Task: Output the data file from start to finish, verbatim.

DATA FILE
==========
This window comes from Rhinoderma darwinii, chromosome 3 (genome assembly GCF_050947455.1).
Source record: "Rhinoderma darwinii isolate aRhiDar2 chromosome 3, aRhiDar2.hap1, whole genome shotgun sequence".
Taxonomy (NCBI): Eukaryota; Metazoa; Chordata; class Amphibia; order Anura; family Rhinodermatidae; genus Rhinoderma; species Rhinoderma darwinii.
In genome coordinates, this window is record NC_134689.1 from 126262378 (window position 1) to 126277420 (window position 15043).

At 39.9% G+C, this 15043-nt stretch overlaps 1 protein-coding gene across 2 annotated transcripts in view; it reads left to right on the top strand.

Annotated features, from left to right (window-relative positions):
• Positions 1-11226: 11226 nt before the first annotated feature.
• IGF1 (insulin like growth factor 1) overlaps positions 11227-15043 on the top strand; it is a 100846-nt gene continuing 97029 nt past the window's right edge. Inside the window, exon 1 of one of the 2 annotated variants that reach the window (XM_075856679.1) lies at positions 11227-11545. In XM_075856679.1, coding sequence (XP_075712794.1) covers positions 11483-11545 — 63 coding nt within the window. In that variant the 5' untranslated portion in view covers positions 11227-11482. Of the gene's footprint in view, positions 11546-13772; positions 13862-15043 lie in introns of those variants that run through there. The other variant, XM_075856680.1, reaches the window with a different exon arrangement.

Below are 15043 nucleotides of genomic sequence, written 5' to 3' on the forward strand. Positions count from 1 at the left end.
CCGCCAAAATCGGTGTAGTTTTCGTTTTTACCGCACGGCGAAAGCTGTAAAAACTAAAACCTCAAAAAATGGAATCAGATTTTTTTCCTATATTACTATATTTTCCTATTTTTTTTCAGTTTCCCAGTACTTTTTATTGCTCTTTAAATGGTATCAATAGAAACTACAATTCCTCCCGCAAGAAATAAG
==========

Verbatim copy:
This window comes from Rhinoderma darwinii, chromosome 3 (genome assembly GCF_050947455.1).
Source record: "Rhinoderma darwinii isolate aRhiDar2 chromosome 3, aRhiDar2.hap1, whole genome shotgun sequence".
Taxonomy (NCBI): Eukaryota; Metazoa; Chordata; class Amphibia; order Anura; family Rhinodermatidae; genus Rhinoderma; species Rhinoderma darwinii.
In genome coordinates, this window is record NC_134689.1 from 126262378 (window position 1) to 126277420 (window position 15043).

At 39.9% G+C, this 15043-nt stretch overlaps 1 protein-coding gene across 2 annotated transcripts in view; it reads left to right on the top strand.

Annotated features, from left to right (window-relative positions):
• Positions 1-11226: 11226 nt before the first annotated feature.
• IGF1 (insulin like growth factor 1) overlaps positions 11227-15043 on the top strand; it is a 100846-nt gene continuing 97029 nt past the window's right edge. Inside the window, exon 1 of one of the 2 annotated variants that reach the window (XM_075856679.1) lies at positions 11227-11545. In XM_075856679.1, coding sequence (XP_075712794.1) covers positions 11483-11545 — 63 coding nt within the window. In that variant the 5' untranslated portion in view covers positions 11227-11482. Of the gene's footprint in view, positions 11546-13772; positions 13862-15043 lie in introns of those variants that run through there. The other variant, XM_075856680.1, reaches the window with a different exon arrangement.

Below are 15043 nucleotides of genomic sequence, written 5' to 3' on the forward strand. Positions count from 1 at the left end.
CCGCCAAAATCGGTGTAGTTTTCGTTTTTACCGCACGGCGAAAGCTGTAAAAACTAAAACCTCAAAAAATGGAATCAGATTTTTTTCCTATATTACTATATTTTCCTATTTTTTTTCAGTTTCCCAGTACTTTTTATTGCTCTTTAAATGGTATCAATAGAAACTACAATTCCTCCCGCAAGAAATAAG